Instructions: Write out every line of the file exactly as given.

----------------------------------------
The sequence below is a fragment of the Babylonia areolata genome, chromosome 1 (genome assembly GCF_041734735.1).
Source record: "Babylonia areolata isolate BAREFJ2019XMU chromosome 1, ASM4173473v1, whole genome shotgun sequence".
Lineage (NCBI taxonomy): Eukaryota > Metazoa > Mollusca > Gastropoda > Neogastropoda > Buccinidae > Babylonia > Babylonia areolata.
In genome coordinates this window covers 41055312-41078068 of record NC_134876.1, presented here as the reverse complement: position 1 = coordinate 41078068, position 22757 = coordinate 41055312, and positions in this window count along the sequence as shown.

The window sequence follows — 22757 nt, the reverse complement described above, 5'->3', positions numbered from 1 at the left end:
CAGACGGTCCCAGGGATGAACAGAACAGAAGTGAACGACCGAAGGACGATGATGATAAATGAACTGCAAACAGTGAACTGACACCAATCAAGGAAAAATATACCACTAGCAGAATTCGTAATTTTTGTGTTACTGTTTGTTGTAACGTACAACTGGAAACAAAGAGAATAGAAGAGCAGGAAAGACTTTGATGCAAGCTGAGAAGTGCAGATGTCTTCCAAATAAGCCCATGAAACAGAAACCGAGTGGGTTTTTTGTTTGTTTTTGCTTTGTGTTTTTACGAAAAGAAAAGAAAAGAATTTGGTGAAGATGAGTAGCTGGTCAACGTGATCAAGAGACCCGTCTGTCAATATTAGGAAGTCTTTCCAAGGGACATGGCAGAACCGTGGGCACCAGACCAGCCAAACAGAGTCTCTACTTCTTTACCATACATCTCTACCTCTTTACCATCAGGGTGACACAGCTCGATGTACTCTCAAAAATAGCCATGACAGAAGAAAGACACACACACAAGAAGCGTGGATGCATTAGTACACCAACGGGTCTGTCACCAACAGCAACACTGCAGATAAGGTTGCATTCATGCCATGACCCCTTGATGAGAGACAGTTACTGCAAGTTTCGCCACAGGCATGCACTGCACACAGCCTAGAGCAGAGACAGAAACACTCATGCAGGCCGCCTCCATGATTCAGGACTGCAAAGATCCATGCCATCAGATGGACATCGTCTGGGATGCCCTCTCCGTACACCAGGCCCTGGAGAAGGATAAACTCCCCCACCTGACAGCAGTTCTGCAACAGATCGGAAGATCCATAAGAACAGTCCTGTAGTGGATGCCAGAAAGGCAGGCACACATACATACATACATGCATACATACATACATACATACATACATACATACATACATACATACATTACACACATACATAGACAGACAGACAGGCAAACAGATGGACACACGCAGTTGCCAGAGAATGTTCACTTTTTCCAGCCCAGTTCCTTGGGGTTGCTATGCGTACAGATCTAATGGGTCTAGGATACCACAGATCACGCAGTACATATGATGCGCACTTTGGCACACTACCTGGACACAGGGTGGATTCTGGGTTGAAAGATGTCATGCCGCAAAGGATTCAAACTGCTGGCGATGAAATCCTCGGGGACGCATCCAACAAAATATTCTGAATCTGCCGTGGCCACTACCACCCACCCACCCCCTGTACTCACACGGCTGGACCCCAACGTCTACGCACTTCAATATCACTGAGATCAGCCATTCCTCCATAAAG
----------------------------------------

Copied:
The sequence below is a fragment of the Babylonia areolata genome, chromosome 1 (genome assembly GCF_041734735.1).
Source record: "Babylonia areolata isolate BAREFJ2019XMU chromosome 1, ASM4173473v1, whole genome shotgun sequence".
Lineage (NCBI taxonomy): Eukaryota > Metazoa > Mollusca > Gastropoda > Neogastropoda > Buccinidae > Babylonia > Babylonia areolata.
In genome coordinates this window covers 41055312-41078068 of record NC_134876.1, presented here as the reverse complement: position 1 = coordinate 41078068, position 22757 = coordinate 41055312, and positions in this window count along the sequence as shown.

The window sequence follows — 22757 nt, the reverse complement described above, 5'->3', positions numbered from 1 at the left end:
CAGACGGTCCCAGGGATGAACAGAACAGAAGTGAACGACCGAAGGACGATGATGATAAATGAACTGCAAACAGTGAACTGACACCAATCAAGGAAAAATATACCACTAGCAGAATTCGTAATTTTTGTGTTACTGTTTGTTGTAACGTACAACTGGAAACAAAGAGAATAGAAGAGCAGGAAAGACTTTGATGCAAGCTGAGAAGTGCAGATGTCTTCCAAATAAGCCCATGAAACAGAAACCGAGTGGGTTTTTTGTTTGTTTTTGCTTTGTGTTTTTACGAAAAGAAAAGAAAAGAATTTGGTGAAGATGAGTAGCTGGTCAACGTGATCAAGAGACCCGTCTGTCAATATTAGGAAGTCTTTCCAAGGGACATGGCAGAACCGTGGGCACCAGACCAGCCAAACAGAGTCTCTACTTCTTTACCATACATCTCTACCTCTTTACCATCAGGGTGACACAGCTCGATGTACTCTCAAAAATAGCCATGACAGAAGAAAGACACACACACAAGAAGCGTGGATGCATTAGTACACCAACGGGTCTGTCACCAACAGCAACACTGCAGATAAGGTTGCATTCATGCCATGACCCCTTGATGAGAGACAGTTACTGCAAGTTTCGCCACAGGCATGCACTGCACACAGCCTAGAGCAGAGACAGAAACACTCATGCAGGCCGCCTCCATGATTCAGGACTGCAAAGATCCATGCCATCAGATGGACATCGTCTGGGATGCCCTCTCCGTACACCAGGCCCTGGAGAAGGATAAACTCCCCCACCTGACAGCAGTTCTGCAACAGATCGGAAGATCCATAAGAACAGTCCTGTAGTGGATGCCAGAAAGGCAGGCACACATACATACATACATGCATACATACATACATACATACATACATACATACATACATACATACATTACACACATACATAGACAGACAGACAGGCAAACAGATGGACACACGCAGTTGCCAGAGAATGTTCACTTTTTCCAGCCCAGTTCCTTGGGGTTGCTATGCGTACAGATCTAATGGGTCTAGGATACCACAGATCACGCAGTACATATGATGCGCACTTTGGCACACTACCTGGACACAGGGTGGATTCTGGGTTGAAAGATGTCATGCCGCAAAGGATTCAAACTGCTGGCGATGAAATCCTCGGGGACGCATCCAACAAAATATTCTGAATCTGCCGTGGCCACTACCACCCACCCACCCCCTGTACTCACACGGCTGGACCCCAACGTCTACGCACTTCAATATCACTGAGATCAGCCATTCCTCCATAAAG